NY Collector Pledges a Major Bequest of Art to the SRGF

NY Collector Pledges a Major Bequest of Art to the SRGF


New York and Venice, Italy, January 21, 2005—Thomas Krens, Director of the Solomon R. Guggenheim Foundation; Philip Rylands, Director of the Peggy Guggenheim Collection; and Hannelore B. Schulhof jointly announce an agreement whereby a major part of the collection of postwar European and American art of Mrs. Schulhof and her late husband, Rudolph B. Schulhof (d. 1999), will be donated to the Guggenheim Foundation.

According to the agreement, which was drawn up by the Peggy Guggenheim Collection and Mrs. Schulhof, the promised gift of paintings, sculpture, and works on paper will reside permanently at the Peggy Guggenheim Collection in Venice, the Italian branch of the Foundation and former home of the great collector Peggy Guggenheim. The collection, which will have its own designated spaces in the museum, will be known collectively as the "Hannelore B. and Rudolph B. Schulhof Collection."

The gift will substantially strengthen the post-1945 holdings of painting and sculpture in what is already seen as the premier Italian museum for the artistic avant-gardes of the first half of the century. The Schulhof collection of classic postwar Italian, European, and American art, when added to the Cubist, abstract, Surrealist, and early American Abstract Expressionist art and to Peggy Guggenheim's own purchases of postwar art, extends the comprehensive reach of the Venice museum into the 1970s and even 1980s.

Certain works in the gift will add significantly to the Foundation's holdings of artists already present in the Peggy Guggenheim Collection. Works by postwar Italians will be particularly appropriate for the Venice-based museum. Perhaps most importantly, the works by New York School artists will represent the U.S. in the generations after Peggy Guggenheim's heroic championing of what came to be known as American Abstract Expressionism at her New York gallery, Art of This Century, and after her departure from New York in 1947. Examples of Color-field painting, Pop art, and Minimalism will be on view permanently at the Peggy Guggenheim Collection for the first time. European paintings and drawings from the postwar period maintain the American-European dialogue that characterizes both the Peggy Guggenheim and Schulhof collections. The museum's celebrated sculpture gardens, including the Nasher Sculpture Garden, will be enriched by outdoor works.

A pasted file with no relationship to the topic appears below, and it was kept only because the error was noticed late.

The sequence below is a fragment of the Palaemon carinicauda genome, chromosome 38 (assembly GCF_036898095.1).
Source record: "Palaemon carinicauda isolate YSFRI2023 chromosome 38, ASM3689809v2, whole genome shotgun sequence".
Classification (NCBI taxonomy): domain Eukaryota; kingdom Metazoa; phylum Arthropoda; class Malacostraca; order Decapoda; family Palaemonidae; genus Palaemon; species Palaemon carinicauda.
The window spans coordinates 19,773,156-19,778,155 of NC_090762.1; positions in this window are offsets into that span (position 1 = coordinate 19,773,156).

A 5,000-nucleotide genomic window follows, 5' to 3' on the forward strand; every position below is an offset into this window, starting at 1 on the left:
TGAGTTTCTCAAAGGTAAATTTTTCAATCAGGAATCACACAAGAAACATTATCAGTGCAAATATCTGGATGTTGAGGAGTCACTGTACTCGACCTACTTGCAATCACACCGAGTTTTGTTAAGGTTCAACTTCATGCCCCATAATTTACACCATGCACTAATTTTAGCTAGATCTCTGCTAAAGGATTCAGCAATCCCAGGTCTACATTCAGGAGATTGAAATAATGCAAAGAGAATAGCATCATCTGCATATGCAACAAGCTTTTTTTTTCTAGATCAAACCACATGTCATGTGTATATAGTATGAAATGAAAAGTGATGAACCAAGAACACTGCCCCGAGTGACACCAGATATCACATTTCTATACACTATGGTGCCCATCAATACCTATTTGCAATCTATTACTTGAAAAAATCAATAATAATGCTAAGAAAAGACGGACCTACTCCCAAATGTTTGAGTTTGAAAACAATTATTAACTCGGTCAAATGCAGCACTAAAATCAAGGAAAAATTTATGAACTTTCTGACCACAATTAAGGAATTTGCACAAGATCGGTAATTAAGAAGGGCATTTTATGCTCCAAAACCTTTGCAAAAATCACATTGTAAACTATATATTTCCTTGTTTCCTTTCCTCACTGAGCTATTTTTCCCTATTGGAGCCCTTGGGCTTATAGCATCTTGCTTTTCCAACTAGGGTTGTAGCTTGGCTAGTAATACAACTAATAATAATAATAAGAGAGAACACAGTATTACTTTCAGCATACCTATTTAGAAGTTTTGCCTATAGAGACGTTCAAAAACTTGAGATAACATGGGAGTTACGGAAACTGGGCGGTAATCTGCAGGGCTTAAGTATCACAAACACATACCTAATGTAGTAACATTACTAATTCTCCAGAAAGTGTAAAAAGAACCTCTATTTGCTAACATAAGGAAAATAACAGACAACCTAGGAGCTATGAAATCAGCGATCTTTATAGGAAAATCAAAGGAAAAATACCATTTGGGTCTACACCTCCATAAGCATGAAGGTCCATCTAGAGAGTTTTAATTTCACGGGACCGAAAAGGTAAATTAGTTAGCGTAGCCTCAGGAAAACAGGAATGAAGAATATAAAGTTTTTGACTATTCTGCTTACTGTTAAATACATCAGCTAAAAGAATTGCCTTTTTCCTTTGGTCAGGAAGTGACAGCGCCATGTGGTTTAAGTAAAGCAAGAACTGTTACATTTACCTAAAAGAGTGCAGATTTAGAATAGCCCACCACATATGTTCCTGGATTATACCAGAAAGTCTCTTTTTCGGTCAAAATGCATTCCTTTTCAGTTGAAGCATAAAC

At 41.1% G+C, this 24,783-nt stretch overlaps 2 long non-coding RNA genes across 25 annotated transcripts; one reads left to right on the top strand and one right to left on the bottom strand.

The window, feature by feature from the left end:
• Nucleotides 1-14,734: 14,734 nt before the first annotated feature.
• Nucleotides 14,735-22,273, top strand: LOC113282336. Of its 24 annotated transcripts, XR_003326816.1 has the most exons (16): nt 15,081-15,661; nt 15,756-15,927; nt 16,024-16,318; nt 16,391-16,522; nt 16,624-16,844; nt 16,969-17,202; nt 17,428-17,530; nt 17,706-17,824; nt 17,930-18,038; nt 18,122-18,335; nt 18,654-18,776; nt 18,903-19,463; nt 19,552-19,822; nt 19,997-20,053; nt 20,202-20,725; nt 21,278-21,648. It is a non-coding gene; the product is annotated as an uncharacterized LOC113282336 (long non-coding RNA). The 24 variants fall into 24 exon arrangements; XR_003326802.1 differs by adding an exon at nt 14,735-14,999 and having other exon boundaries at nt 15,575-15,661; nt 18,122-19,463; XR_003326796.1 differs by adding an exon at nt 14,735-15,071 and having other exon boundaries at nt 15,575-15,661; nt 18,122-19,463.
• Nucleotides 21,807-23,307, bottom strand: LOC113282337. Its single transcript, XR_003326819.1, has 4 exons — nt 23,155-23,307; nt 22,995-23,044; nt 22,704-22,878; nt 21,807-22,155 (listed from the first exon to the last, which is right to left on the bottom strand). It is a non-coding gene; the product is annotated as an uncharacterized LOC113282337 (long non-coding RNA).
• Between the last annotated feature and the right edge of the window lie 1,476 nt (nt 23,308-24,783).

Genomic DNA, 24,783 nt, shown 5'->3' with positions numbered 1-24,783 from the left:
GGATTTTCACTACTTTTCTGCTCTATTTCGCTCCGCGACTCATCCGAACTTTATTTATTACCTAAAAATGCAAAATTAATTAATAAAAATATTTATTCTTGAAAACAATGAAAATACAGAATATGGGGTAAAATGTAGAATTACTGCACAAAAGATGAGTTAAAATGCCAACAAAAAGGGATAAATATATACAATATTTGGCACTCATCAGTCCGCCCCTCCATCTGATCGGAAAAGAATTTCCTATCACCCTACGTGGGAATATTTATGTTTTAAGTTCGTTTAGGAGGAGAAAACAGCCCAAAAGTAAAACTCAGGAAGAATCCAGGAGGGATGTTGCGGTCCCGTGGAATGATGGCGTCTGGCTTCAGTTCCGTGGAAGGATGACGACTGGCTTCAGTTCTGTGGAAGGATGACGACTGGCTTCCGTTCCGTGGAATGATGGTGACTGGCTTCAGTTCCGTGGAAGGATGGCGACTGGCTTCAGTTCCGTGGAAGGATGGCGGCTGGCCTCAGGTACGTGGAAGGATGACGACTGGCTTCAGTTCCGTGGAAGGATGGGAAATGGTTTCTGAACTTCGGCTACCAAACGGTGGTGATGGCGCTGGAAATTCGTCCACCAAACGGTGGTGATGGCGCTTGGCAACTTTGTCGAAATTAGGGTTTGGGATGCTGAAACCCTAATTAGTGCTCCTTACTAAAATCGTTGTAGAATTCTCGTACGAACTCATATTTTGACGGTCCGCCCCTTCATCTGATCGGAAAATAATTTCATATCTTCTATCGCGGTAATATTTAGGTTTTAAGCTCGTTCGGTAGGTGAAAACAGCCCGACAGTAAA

Philip Rylands said: "Peggy Guggenheim's departure from New York and the beginning of her Venetian life in 1947 marked the close of the heroic phase of her collecting. As a consequence, European and American postwar art is only sporadically represented in her collection. The Schulhofs began their collecting where Peggy left off, so their collection represents a perfect fit, extending and enriching seamlessly the Venice museum's postwar art with great works by great artists."

Hannelore and Rudolph Schulhof shared with Peggy Guggenheim, whom they met in 1966 at the Venice Biennale and admired as a kindred spirit, the conviction that they should collect the art of their own time, and they did so with a passion comparable to hers. Mrs. Schulhof grew up in prewar Germany, which she left shortly before the outbreak of World War II. She was joined by her Czech-born fiancé Rudolph Schulhof in Brussels, where they married. From there, they travelled together to the U.S. Mrs. Schulhof has said: "Art is almost like a religion. It is what I believe in. It is what gives my life dimension beyond the material world we live in."

The Schulhofs have been praised as collectors since the 1960s for the refinement and discernment with which they brought together art from both the European and North American continents. Celebrated benefactors of the arts, each of them has served on numerous museum boards and foundations, including CIMAM and the American Federation of Arts. Mr. Schulhof was a trustee of the Solomon R. Guggenheim Foundation from 1993 until his death in 1999, while Mrs. Schulhof became a Charter (Founding) Member of the Peggy Guggenheim Collection Advisory Board in 1980 and is still today an Emeritus Member.

Thomas Krens commented: “The Solomon R. Guggenheim Foundation has a tradition of validating the achievements of collectors, whether of Solomon R. Guggenheim himself, or Justin K. Thannhauser, Peggy Guggenheim, or Giuseppe Panza. The Foundation is proud that it will one day add the Schulhof name to this distinguished company. Thanks to Hannelore Schulhof, the Peggy Guggenheim Collection will encompass a more complete presentation of the 20th-century avant-gardes. The Foundation Trustees and I are very grateful indeed.”

January 21, 2005

Betsy Ennis, Director Public Affairs
Solomon R. Guggenheim Museum
Tel: (212) 423-3840
E-mail: bennis@guggenheim.org

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